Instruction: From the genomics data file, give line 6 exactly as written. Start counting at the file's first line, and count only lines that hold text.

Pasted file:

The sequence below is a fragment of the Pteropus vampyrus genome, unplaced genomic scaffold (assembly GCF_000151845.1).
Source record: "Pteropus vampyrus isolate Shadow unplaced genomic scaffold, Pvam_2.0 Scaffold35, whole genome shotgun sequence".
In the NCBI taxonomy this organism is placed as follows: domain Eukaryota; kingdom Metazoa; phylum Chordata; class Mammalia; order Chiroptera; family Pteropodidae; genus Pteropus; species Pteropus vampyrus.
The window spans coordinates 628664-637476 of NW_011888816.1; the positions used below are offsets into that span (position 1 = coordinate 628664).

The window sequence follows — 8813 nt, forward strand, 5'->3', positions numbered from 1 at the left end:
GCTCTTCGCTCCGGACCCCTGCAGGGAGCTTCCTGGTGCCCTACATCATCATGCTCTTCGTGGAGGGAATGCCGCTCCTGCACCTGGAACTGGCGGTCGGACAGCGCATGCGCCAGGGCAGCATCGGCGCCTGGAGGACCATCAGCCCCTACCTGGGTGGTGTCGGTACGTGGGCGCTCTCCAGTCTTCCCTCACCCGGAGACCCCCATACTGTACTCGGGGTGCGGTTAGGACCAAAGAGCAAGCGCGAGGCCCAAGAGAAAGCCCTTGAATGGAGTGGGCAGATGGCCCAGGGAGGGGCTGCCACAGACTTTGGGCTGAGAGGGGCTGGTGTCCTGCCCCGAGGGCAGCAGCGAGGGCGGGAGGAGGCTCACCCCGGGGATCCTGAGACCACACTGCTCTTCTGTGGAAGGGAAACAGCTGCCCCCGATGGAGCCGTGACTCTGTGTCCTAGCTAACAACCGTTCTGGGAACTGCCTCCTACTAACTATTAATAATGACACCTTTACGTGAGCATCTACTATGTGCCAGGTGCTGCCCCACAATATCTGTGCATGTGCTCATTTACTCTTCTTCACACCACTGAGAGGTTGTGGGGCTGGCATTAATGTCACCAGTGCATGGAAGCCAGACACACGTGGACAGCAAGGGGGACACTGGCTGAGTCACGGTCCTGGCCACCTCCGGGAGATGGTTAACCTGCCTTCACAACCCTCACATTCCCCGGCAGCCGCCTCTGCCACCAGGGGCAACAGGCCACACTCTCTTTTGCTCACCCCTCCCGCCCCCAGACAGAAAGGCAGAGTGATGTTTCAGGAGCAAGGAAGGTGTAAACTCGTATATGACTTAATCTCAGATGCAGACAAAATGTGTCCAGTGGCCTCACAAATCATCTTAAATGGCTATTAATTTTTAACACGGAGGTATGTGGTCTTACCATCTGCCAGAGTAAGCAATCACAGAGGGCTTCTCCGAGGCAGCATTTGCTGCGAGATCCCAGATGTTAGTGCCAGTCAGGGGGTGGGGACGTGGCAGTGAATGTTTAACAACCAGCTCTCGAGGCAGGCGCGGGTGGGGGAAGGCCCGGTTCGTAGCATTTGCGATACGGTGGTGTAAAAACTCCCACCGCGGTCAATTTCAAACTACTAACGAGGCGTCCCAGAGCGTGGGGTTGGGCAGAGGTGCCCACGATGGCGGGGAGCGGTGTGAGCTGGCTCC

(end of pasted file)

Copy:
GCTCTTCGCTCCGGACCCCTGCAGGGAGCTTCCTGGTGCCCTACATCATCATGCTCTTCGTGGAGGGAATGCCGCTCCTGCACCTGGAACTGGCGGTCGGACAGCGCATGCGCCAGGGCAGCATCGGCGCCTGGAGGACCATCAGCCCCTACCTGGGTGGTGTCGGTACGTGGGCGCTCTCCAGTCTTCCCTCACCCGGAGACCCCCATACTGTACTCGGGGTGCGGTTAGGACCAAAGAGCAAGCGCGAGGCCCAAGAGAAAGCCCTTGAATGGAGTGGGCAGATGGCCCAGGGAGGGGCTGCCACAGACTTTGGGCTGAGAGGGGCTGGTGTCCTGCCCCGAGGGCAGCAGCGAGGGCGGGAGGAGGCTCACCCCGGGGATCCTGAGACCACACTGCTCTTCTGTGGAAGGGAAACAGCTGCCCCCGATGGAGCCGTGACTCTGTGTCCTAGCTAACAACCGTTCTGGGAACTGCCTCCTACTAACTATTAATAATGACACCTTTACGTGAGCATCTACTATGTGCCAGGTGCTGCCCCACAATATCTGTGCATGTGCTCATTTACTCTTCTTCACACCACTGAGAGGTTGTGGGGCTGGCATTAATGTCACCAGTGCATGGAAGCCAGACACACGTGGACAGCAAGGGGGACACTGGCTGAGTCACGGTCCTGGCCACCTCCGGGAGATGGTTAACCTGCCTTCACAACCCTCACATTCCCCGGCAGCCGCCTCTGCCACCAGGGGCAACAGGCCACACTCTCTTTTGCTCACCCCTCCCGCCCCCAGACAGAAAGGCAGAGTGATGTTTCAGGAGCAAGGAAGGTGTAAACTCGTATATGACTTAATCTCAGATGCAGACAAAATGTGTCCAGTGGCCTCACAAATCATCTTAAATGGCTATTAATTTTTAACACGGAGGTATGTGGTCTTACCATCTGCCAGAGTAAGCAATCACAGAGGGCTTCTCCGAGGCAGCATTTGCTGCGAGATCCCAGATGTTAGTGCCAGTCAGGGGGTGGGGACGTGGCAGTGAATGTTTAACAACCAGCTCTCGAGGCAGGCGCGGGTGGGGGAAGGCCCGGTTCGTAGCATTTGCGATACGGTGGTGTAAAAACTCCCACCGCGGTCAATTTCAAACTACTAACGAGGCGTCCCAGAGCGTGGGGTTGGGCAGAGGTGCCCACGATGGCGGGGAGCGGTGTGAGCTGGCTCC